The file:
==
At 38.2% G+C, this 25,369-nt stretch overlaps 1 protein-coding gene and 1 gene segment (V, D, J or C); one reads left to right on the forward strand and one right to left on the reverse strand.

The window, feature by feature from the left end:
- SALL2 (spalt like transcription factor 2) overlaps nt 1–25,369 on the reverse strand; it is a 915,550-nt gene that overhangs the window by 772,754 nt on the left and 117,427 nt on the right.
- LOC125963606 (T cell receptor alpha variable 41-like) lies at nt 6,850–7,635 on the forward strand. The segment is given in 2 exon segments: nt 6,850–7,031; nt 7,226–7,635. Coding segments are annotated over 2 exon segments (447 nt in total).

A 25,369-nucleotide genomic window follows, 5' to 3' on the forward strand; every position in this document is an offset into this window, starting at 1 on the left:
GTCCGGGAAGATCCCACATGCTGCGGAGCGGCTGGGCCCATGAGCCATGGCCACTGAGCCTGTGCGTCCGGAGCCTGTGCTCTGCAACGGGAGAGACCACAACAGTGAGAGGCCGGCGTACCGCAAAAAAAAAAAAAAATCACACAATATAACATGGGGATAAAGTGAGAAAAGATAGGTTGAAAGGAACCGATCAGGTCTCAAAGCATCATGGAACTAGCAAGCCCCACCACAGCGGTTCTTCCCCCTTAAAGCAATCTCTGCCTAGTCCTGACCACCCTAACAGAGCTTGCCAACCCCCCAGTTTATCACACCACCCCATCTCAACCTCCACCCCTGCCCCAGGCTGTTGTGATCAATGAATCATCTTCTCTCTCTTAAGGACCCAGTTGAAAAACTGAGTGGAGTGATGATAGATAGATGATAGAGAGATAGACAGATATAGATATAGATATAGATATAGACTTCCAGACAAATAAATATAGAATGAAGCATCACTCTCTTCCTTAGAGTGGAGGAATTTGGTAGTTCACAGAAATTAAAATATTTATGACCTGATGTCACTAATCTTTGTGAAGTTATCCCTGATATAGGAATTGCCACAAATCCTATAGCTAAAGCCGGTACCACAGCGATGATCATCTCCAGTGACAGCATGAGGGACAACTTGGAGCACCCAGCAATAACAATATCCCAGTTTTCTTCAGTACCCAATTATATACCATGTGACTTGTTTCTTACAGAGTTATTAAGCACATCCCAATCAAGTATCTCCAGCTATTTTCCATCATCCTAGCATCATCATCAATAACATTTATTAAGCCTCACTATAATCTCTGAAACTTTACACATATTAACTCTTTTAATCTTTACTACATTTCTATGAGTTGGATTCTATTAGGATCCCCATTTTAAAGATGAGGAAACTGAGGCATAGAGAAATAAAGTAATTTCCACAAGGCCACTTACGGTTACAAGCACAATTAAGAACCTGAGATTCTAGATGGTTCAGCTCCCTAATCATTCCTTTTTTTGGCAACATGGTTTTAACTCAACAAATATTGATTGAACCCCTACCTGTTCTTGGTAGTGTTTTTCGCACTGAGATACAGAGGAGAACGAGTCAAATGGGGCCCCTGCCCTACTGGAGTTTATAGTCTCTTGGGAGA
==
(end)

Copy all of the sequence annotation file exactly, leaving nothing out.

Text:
At 38.2% G+C, this 25,369-nt stretch overlaps 1 protein-coding gene and 1 gene segment (V, D, J or C); one reads left to right on the forward strand and one right to left on the reverse strand.

The window, feature by feature from the left end:
- SALL2 (spalt like transcription factor 2) overlaps nt 1–25,369 on the reverse strand; it is a 915,550-nt gene that overhangs the window by 772,754 nt on the left and 117,427 nt on the right.
- LOC125963606 (T cell receptor alpha variable 41-like) lies at nt 6,850–7,635 on the forward strand. The segment is given in 2 exon segments: nt 6,850–7,031; nt 7,226–7,635. Coding segments are annotated over 2 exon segments (447 nt in total).

A 25,369-nucleotide genomic window follows, 5' to 3' on the forward strand; every position in this document is an offset into this window, starting at 1 on the left:
GTCCGGGAAGATCCCACATGCTGCGGAGCGGCTGGGCCCATGAGCCATGGCCACTGAGCCTGTGCGTCCGGAGCCTGTGCTCTGCAACGGGAGAGACCACAACAGTGAGAGGCCGGCGTACCGCAAAAAAAAAAAAAAATCACACAATATAACATGGGGATAAAGTGAGAAAAGATAGGTTGAAAGGAACCGATCAGGTCTCAAAGCATCATGGAACTAGCAAGCCCCACCACAGCGGTTCTTCCCCCTTAAAGCAATCTCTGCCTAGTCCTGACCACCCTAACAGAGCTTGCCAACCCCCCAGTTTATCACACCACCCCATCTCAACCTCCACCCCTGCCCCAGGCTGTTGTGATCAATGAATCATCTTCTCTCTCTTAAGGACCCAGTTGAAAAACTGAGTGGAGTGATGATAGATAGATGATAGAGAGATAGACAGATATAGATATAGATATAGATATAGACTTCCAGACAAATAAATATAGAATGAAGCATCACTCTCTTCCTTAGAGTGGAGGAATTTGGTAGTTCACAGAAATTAAAATATTTATGACCTGATGTCACTAATCTTTGTGAAGTTATCCCTGATATAGGAATTGCCACAAATCCTATAGCTAAAGCCGGTACCACAGCGATGATCATCTCCAGTGACAGCATGAGGGACAACTTGGAGCACCCAGCAATAACAATATCCCAGTTTTCTTCAGTACCCAATTATATACCATGTGACTTGTTTCTTACAGAGTTATTAAGCACATCCCAATCAAGTATCTCCAGCTATTTTCCATCATCCTAGCATCATCATCAATAACATTTATTAAGCCTCACTATAATCTCTGAAACTTTACACATATTAACTCTTTTAATCTTTACTACATTTCTATGAGTTGGATTCTATTAGGATCCCCATTTTAAAGATGAGGAAACTGAGGCATAGAGAAATAAAGTAATTTCCACAAGGCCACTTACGGTTACAAGCACAATTAAGAACCTGAGATTCTAGATGGTTCAGCTCCCTAATCATTCCTTTTTTTGGCAACATGGTTTTAACTCAACAAATATTGATTGAACCCCTACCTGTTCTTGGTAGTGTTTTTCGCACTGAGATACAGAGGAGAACGAGTCAAATGGGGCCCCTGCCCTACTGGAGTTTATAGTCTCTTGGGAGA